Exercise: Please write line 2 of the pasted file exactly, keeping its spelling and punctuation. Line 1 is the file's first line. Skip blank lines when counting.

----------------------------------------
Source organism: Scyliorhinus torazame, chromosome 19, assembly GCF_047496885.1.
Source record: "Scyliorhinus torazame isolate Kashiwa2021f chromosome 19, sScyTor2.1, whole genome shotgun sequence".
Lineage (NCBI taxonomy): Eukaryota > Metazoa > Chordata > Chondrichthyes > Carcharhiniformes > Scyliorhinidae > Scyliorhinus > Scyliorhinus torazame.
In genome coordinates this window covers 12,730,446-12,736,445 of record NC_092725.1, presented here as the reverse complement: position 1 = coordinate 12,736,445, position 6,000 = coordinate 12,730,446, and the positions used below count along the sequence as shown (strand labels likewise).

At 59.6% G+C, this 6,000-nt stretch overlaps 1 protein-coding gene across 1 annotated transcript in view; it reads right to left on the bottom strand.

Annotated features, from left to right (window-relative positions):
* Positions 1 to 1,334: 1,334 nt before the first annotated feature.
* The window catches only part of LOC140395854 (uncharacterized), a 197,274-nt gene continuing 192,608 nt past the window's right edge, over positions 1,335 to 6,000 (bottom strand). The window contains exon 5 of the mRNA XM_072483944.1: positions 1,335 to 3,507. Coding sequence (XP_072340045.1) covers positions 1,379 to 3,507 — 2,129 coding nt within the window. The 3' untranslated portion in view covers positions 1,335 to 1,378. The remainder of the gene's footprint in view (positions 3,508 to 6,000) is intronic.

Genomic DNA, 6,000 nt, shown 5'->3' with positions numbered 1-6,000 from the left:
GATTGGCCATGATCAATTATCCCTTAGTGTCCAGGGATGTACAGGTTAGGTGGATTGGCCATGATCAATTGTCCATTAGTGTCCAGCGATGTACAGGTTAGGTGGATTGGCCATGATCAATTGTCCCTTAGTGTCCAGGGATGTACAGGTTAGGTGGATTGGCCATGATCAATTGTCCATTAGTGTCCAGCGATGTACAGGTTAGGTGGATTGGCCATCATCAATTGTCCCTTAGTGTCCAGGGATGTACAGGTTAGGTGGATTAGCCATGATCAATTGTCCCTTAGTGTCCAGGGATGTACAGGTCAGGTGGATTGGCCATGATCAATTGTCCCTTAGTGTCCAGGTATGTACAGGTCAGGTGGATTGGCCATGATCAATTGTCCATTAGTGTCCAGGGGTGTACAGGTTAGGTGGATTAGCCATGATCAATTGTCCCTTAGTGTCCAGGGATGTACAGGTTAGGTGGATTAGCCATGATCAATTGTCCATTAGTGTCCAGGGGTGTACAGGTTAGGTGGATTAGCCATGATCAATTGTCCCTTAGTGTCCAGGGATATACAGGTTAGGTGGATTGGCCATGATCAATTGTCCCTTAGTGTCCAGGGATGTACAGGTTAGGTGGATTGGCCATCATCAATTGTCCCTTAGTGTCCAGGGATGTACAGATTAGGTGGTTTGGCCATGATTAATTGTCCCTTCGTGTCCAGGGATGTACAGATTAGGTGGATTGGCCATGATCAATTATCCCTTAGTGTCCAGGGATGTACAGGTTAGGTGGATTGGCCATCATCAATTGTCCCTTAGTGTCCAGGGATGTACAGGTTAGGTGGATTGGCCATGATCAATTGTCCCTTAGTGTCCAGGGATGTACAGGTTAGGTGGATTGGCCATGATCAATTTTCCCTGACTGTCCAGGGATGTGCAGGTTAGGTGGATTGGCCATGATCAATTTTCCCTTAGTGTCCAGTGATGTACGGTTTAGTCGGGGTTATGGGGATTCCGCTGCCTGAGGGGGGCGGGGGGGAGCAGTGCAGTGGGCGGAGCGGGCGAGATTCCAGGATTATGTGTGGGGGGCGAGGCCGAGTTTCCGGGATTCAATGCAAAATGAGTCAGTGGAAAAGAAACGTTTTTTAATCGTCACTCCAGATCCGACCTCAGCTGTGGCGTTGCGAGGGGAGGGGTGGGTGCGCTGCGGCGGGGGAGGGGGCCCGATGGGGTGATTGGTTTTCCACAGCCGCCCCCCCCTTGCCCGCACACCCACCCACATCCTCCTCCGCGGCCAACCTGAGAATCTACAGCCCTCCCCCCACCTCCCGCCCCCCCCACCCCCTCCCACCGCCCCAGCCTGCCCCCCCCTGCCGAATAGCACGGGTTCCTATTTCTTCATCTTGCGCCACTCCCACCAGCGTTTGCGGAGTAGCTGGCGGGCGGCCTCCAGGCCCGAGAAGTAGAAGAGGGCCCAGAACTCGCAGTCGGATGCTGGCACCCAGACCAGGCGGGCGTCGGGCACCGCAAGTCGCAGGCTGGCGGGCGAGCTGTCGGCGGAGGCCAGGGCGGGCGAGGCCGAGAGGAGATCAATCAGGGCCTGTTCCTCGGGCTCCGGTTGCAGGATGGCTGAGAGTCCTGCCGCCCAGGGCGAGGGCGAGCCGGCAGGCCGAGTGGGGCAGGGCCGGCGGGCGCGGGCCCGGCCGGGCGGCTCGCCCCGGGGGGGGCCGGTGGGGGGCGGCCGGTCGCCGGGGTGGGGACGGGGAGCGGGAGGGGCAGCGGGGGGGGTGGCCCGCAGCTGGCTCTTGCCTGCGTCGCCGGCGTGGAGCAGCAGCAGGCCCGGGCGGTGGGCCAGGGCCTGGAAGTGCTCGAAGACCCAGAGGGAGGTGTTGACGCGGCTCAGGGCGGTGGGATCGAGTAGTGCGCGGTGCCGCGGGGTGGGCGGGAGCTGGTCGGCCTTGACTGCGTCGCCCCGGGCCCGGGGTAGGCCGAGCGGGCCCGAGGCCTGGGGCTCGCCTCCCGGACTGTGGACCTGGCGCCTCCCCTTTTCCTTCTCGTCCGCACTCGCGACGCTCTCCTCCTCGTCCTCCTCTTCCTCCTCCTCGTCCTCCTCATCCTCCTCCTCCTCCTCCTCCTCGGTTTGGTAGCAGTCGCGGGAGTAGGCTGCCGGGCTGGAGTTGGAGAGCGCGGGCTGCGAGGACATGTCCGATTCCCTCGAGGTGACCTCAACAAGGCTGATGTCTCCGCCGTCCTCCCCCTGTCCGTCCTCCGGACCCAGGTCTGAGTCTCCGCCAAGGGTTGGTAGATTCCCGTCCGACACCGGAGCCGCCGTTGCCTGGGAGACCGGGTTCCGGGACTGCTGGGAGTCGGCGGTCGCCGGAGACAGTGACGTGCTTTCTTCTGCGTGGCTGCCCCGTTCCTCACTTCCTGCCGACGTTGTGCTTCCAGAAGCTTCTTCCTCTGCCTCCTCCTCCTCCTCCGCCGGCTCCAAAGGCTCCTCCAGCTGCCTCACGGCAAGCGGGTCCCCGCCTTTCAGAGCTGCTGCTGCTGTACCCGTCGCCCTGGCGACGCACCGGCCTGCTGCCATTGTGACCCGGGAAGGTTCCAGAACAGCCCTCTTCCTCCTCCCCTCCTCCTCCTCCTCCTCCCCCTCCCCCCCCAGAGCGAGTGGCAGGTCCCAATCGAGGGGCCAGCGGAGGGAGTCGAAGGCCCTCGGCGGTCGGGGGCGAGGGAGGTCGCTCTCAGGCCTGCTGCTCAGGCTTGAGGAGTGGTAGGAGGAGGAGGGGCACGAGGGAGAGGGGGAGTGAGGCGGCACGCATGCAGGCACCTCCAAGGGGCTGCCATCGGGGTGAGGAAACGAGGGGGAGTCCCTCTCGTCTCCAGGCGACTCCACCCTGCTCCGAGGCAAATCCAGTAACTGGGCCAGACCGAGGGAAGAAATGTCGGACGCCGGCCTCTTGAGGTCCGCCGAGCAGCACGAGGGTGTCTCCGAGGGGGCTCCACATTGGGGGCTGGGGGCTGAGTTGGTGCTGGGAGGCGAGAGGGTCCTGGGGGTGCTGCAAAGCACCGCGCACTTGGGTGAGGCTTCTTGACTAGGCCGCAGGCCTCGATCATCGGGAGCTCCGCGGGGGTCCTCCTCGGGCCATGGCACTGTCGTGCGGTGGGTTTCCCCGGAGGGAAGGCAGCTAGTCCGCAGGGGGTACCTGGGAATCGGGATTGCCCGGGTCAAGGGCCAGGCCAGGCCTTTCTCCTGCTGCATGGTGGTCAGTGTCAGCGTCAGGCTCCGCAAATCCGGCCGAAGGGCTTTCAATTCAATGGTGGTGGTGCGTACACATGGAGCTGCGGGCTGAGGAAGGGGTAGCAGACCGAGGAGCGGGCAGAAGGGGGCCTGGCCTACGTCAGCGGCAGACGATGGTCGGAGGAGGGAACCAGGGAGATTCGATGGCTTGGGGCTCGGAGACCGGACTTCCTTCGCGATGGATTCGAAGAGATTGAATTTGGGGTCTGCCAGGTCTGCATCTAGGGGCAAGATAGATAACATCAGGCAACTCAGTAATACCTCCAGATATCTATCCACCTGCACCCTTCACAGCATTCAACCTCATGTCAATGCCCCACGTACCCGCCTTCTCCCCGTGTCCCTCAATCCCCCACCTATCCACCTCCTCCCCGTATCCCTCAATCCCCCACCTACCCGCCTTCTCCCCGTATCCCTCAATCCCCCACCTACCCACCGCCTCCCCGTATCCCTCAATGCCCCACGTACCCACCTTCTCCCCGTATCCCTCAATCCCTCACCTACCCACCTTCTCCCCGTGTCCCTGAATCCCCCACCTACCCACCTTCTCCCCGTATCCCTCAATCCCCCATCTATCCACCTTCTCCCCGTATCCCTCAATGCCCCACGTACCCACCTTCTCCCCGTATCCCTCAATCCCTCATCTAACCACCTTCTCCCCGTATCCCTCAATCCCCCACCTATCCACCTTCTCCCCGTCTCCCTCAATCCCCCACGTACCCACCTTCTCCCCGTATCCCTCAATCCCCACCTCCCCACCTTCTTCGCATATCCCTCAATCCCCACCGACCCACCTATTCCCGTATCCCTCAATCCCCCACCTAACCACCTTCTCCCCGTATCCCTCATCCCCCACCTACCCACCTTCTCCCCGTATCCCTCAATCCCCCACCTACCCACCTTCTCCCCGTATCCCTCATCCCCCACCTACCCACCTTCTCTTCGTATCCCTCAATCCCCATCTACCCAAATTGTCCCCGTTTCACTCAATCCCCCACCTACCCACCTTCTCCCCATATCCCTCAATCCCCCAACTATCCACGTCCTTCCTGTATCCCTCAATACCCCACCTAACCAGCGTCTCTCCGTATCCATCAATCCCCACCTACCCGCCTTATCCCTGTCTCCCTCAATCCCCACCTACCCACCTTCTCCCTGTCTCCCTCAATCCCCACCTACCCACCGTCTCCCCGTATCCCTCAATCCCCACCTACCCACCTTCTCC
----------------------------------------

Source record: "Scyliorhinus torazame isolate Kashiwa2021f chromosome 19, sScyTor2.1, whole genome shotgun sequence".